A new crisis has emerged after adevastated Texas. The storm killed 55 people across seven states, including 31 in the Lone Star State, where residents are now facing .
Megan O’Neill, a new mom, is one of those experiencing sticker shock. She was using Griddy for her electricity, a variable rate company that charged her $4,500 for five days of power last week.
“I’m crying in bed, going I don’t know what I’m gonna do,” she said.
O’Neill said she knew rates could go up, but not to this extreme.
“They fluctuate every day,” she said. “But some days it’s $0.35, some days it’s $0.98. I didn’t know it would be $1,400 for one day. I didn’t even know that was possible.”
Anticipating a price spike, the company did encourage customers to switch providers, but for O’Neill and others, it was too late.
It’s a different nightmare for Tabitha Charlton, whose pipes burst while she was home with her 7-year-old twins.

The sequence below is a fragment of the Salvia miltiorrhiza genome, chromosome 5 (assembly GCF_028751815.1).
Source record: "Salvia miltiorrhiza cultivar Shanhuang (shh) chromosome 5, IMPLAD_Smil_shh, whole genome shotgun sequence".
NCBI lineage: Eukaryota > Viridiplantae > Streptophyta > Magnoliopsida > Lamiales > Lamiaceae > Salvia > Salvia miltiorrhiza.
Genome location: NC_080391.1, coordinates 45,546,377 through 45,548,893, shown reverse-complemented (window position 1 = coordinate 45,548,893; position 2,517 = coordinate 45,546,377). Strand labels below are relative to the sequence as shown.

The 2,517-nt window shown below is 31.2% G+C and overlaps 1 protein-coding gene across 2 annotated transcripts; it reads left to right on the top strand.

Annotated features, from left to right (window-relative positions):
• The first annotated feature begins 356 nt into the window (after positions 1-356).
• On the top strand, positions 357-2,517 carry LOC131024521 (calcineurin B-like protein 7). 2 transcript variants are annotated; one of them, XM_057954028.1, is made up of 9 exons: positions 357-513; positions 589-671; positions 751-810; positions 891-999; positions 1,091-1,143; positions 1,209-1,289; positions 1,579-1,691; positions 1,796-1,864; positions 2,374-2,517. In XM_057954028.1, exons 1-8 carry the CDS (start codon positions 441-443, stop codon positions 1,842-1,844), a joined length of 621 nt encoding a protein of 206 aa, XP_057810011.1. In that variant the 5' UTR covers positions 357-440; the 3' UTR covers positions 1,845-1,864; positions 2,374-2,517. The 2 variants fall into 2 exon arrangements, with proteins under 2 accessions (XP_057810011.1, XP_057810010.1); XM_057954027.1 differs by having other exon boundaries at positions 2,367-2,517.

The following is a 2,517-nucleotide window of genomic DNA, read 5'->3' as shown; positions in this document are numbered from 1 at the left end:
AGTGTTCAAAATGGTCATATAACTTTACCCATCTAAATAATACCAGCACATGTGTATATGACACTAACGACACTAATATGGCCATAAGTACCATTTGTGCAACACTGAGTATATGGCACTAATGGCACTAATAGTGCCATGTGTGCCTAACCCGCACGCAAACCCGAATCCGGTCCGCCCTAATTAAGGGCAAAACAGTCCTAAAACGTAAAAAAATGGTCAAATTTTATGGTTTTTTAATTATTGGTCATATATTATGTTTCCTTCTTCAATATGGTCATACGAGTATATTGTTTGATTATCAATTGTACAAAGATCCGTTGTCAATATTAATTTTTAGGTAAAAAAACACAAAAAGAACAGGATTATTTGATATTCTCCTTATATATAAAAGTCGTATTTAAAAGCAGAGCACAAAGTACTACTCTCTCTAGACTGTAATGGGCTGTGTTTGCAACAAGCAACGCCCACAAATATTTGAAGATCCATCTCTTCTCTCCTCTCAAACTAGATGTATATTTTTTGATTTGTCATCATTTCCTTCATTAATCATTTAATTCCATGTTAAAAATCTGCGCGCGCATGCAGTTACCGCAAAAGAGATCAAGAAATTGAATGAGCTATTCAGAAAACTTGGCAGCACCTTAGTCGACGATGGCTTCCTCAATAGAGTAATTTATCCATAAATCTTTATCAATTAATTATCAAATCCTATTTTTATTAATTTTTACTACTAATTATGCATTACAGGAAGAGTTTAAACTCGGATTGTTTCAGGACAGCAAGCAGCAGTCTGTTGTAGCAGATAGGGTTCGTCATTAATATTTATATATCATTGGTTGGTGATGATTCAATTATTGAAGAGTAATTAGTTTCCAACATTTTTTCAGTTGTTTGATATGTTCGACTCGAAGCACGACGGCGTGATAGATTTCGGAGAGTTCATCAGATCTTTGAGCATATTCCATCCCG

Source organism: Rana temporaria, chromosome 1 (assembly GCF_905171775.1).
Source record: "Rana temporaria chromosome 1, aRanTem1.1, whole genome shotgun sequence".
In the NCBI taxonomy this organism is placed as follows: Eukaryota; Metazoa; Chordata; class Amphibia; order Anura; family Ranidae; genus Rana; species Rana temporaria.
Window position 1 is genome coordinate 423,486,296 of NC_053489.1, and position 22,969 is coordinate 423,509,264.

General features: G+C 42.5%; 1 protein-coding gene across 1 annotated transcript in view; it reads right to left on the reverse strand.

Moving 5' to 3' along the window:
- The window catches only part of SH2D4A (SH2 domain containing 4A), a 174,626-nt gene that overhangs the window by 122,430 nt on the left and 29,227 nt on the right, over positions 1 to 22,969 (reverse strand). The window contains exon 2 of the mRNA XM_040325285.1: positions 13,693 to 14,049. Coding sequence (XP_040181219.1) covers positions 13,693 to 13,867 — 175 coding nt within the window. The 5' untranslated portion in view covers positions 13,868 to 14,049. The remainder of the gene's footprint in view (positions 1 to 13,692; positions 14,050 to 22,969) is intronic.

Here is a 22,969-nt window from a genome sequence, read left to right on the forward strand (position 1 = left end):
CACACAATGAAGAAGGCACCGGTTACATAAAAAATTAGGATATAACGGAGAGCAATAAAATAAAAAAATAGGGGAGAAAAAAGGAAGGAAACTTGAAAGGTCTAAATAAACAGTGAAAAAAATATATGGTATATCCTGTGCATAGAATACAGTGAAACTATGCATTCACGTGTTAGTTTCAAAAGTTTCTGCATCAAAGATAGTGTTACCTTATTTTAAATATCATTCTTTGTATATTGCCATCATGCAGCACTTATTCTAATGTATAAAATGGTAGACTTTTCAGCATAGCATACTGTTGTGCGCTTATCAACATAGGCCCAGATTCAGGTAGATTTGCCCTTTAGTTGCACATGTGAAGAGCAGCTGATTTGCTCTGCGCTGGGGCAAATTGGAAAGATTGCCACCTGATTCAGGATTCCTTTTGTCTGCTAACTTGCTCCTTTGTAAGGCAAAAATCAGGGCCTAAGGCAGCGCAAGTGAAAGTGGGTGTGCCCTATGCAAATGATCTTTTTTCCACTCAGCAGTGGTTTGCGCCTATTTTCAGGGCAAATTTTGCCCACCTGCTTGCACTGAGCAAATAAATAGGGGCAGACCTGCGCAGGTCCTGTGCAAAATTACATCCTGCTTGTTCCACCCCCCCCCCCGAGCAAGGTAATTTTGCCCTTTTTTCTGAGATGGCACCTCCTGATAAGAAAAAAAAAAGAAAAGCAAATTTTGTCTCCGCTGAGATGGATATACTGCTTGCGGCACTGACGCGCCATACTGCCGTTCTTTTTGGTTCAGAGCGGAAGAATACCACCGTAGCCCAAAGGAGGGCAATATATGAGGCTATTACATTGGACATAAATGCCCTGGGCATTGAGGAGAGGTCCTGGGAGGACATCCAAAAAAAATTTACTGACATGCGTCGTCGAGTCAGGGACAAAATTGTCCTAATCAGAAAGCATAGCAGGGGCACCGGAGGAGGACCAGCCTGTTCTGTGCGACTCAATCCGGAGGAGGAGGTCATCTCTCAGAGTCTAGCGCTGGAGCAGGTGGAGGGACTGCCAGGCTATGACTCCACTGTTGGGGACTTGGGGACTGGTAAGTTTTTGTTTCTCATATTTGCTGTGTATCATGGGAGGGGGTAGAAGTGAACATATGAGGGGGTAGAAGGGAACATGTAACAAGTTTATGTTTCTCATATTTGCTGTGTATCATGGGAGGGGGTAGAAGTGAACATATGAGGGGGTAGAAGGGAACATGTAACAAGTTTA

“I thought, ‘Oh God, not again. I can’t do this again,'” Charlton said.
Charlton’s Houston-area home also flooded during Hurricane Harvey in 2017. She just settled the claim with her insurance company 12 days ago.
“I can deal with the damage. That can be fixed,” she said. “But another three-and-a-half-year battle with the insurance company, I don’t have that in me.”
The wait for plumbers is stretching into April. To help with the workload, Texas is soliciting plumbers from other states, granting provisional licenses and waiving fees.
Repairing the damage will come at an enormous cost, but the human toll is far worse. At least 55 deaths were reported across the states, including 11-year-old, who died in his family’s unheated mobile home in Conroe, Texas. His family is suing the state’s electrical grid operator and their power company for more than $100 million.